It is well known that male calves are mainly used for veal production and are slaughtered at one month or at six months of age. Various studies established that the calves are colonized with C. difficile during the first day of their life. Therefore, the prevalence of the bacterium is higher in newborn calves and declines with the age demonstrated that veal calves less than 4 weeks of age were twice as likely to be colonized by C. difficile than those aged 36–45 days [96,97,98]. The high prevalence of C. difficile in calves could increase the risk of meat contamination at the abattoir. Moreover the diversity of C. difficile ribotypes in newborns is high and ribotypes like RTs 078, 126, 012, 045, 010, and 033 are usually isolated. This diversity of ribotypes diminishes as the veal calves grow older [96,97,98].
In addition to young age, putative risk factors for CDI in calves include antibiotic use and pure quality of colostrum. Metaphylaxis by the use of different antimicrobials appears to be a common practice in veal production globally [97,98]. It has clearly been shown that the use of antibiotics in veal production units is highly associated with high rate of C. difficile colonization in calves. The administration of colostrum could decrease the incidence of CDI, probably by providing passive immunity in the born calves by the definition of the role needs further investigation [23].
In contrast, the incidence rate of the bacterium in healthy or diarrheic adult bovines is lower than that observed in the calves. A possible explanation of this phenomenon is that the anaerobe colonizes and proliferates in the intestinal tract of calves easily since the normally protective commensal gut microbiota of young animals is less developed [23]. Finally the incidence of C. difficile in dairy cows also seems to be very low. A study testing for C. difficile was performed on 118 dairy operations across the 17 participating states in USA. Overall, 1858 fecal samples from dairy cows were tested for the presence of C. difficile which was isolated from 29 samples (1.6 percent) [61].
The predominant ribotype in calves is 078 [35,61]. Moreover, there are studies that report the predominance of different ribotypes in calves in Europe such as 033, 077 and 038 in Slovenia [91,99,100]; 126, 045, 033, 012, 029 and 015 in Belgium [99]; 137, 033, 066, 003 and 070 in Switzerland [101]; 033, 078 and 045 in Germany and 012 in the Netherlands [102,103].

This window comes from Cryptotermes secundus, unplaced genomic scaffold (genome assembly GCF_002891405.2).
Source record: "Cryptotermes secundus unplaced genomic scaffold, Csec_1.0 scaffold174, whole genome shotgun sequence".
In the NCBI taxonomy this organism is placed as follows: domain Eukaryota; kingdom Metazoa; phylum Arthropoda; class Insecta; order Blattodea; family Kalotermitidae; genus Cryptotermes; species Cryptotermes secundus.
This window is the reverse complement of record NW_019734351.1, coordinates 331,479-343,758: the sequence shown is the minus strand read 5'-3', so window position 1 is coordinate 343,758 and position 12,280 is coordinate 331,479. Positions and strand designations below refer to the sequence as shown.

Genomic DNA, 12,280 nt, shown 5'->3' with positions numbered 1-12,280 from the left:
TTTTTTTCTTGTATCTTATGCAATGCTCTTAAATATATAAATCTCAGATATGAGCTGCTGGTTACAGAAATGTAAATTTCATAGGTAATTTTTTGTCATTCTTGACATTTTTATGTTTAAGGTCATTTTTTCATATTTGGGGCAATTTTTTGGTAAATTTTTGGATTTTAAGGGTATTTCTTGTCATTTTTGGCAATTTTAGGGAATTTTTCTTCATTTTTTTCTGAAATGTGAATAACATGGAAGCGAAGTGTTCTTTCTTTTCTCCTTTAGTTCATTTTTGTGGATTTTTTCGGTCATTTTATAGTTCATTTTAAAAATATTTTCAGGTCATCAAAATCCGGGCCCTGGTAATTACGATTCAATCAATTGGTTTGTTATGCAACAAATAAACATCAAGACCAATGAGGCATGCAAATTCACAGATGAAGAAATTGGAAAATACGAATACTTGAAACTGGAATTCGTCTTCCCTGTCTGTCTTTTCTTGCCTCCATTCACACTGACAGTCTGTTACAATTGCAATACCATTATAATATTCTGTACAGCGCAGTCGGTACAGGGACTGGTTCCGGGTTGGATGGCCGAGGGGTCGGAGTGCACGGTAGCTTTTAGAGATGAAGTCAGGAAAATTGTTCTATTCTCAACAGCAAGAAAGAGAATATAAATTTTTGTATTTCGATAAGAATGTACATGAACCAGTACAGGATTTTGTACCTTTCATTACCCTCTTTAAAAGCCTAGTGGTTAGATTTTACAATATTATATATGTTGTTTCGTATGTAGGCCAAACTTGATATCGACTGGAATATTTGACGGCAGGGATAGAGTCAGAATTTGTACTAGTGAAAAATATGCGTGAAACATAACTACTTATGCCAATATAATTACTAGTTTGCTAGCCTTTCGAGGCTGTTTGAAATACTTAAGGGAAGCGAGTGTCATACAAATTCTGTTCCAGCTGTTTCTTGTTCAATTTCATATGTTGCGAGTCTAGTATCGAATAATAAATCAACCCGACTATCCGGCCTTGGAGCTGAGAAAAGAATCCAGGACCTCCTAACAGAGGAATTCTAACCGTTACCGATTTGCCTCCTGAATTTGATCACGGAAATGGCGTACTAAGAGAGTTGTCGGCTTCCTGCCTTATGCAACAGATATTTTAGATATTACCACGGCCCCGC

4.3. Food-Producing Animals: Poultry

Clinical manifestation of CDI infection in poultry is necrotizing enteritis [104,105]. Clinical signs include acute onset of diarrhea and a subsequent rapid progression to death. Infected birds usually die within 3 days of symptom onset. The mortality rates of poultry with CDI are usually very high [47]. The characteristic gross lesions of the infected birds are disseminated multifocal hemorrhages in ceca and colon and watery feces in the small intestine. Finally the characteristic microscopic lesions are edema in cecal wall and colon as well as severe fibrinonecrotic typhlocolitis [47].
The prevalence of C. difficile in poultry has been recently documented. Studies undertaken in Africa showed that up to 30% of free-range chickens carried toxigenic C. difficile strains that also were resistant to antibiotics used in human medicine [105,106]. These results indicated that poultry meat can be considered as a vector for the transmission of C. difficile from poultry to humans. Meanwhile, the prevalence of C. difficile in some Asian and Latin American countries found to be very high and was correlated to the high incidence of CDI infections in humans [107,108,109,110,111]. In another study conducted in Egypt C. difficile prevalence was 11.5% (12 of 104) in poultry, 14% (7 of 50) for healthy and 9.3% (5 of 54) for diseased poultry, respectively [112]. Moreover similar studies also documented the prevalence of C. difficile in poultry in European Union as well as in the USA. Previous studies have shown that in European countries, the isolation rate of the pathogen is generally lower than 5% in poultry [113,114]. In contrast higher incidence levels, up to 42%, were determined, whereas the reported prevalence rates in North America and Canada were ranged from the lower 2% to the higher up to 44% [114,115].